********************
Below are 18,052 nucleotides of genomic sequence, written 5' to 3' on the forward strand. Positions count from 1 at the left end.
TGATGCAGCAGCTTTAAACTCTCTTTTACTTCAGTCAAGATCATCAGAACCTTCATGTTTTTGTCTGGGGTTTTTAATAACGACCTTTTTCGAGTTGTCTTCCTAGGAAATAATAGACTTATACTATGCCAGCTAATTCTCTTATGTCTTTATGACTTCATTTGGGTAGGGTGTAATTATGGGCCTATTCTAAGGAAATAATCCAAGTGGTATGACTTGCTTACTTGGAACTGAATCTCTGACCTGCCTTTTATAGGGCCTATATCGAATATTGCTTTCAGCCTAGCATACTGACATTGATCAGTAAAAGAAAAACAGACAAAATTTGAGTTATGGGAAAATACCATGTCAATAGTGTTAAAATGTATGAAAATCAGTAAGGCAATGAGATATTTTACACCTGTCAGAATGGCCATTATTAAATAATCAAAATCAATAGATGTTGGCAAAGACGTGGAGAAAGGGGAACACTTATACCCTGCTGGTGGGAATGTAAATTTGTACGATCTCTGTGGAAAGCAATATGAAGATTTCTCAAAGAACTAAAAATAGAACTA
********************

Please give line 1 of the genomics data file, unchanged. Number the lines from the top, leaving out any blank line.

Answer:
Below are 18,052 nucleotides of genomic sequence, written 5' to 3' on the forward strand. Positions count from 1 at the left end.